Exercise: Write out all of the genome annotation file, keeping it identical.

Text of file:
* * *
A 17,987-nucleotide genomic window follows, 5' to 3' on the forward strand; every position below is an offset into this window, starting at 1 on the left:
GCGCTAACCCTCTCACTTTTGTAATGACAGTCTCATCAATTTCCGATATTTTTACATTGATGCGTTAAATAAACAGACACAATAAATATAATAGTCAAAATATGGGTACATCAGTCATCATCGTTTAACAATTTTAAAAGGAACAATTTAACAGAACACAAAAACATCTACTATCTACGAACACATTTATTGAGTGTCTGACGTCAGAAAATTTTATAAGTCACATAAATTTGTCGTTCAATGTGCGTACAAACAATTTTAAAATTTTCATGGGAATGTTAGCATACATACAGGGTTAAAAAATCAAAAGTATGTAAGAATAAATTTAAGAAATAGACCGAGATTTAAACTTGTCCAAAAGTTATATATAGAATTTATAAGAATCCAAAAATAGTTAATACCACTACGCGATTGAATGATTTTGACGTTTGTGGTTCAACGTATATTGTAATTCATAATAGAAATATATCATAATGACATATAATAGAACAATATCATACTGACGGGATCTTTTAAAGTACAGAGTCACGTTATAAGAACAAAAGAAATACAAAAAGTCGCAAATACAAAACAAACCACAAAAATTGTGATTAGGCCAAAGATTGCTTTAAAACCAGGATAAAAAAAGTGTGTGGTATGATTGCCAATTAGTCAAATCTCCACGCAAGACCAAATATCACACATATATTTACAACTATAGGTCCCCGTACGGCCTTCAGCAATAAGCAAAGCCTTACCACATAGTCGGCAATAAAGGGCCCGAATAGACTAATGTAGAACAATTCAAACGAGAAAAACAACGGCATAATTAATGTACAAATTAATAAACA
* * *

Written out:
A 17,987-nucleotide genomic window follows, 5' to 3' on the forward strand; every position below is an offset into this window, starting at 1 on the left:
GCGCTAACCCTCTCACTTTTGTAATGACAGTCTCATCAATTTCCGATATTTTTACATTGATGCGTTAAATAAACAGACACAATAAATATAATAGTCAAAATATGGGTACATCAGTCATCATCGTTTAACAATTTTAAAAGGAACAATTTAACAGAACACAAAAACATCTACTATCTACGAACACATTTATTGAGTGTCTGACGTCAGAAAATTTTATAAGTCACATAAATTTGTCGTTCAATGTGCGTACAAACAATTTTAAAATTTTCATGGGAATGTTAGCATACATACAGGGTTAAAAAATCAAAAGTATGTAAGAATAAATTTAAGAAATAGACCGAGATTTAAACTTGTCCAAAAGTTATATATAGAATTTATAAGAATCCAAAAATAGTTAATACCACTACGCGATTGAATGATTTTGACGTTTGTGGTTCAACGTATATTGTAATTCATAATAGAAATATATCATAATGACATATAATAGAACAATATCATACTGACGGGATCTTTTAAAGTACAGAGTCACGTTATAAGAACAAAAGAAATACAAAAAGTCGCAAATACAAAACAAACCACAAAAATTGTGATTAGGCCAAAGATTGCTTTAAAACCAGGATAAAAAAAGTGTGTGGTATGATTGCCAATTAGTCAAATCTCCACGCAAGACCAAATATCACACATATATTTACAACTATAGGTCCCCGTACGGCCTTCAGCAATAAGCAAAGCCTTACCACATAGTCGGCAATAAAGGGCCCGAATAGACTAATGTAGAACAATTCAAACGAGAAAAACAACGGCATAATTAATGTACAAATTAATAAACA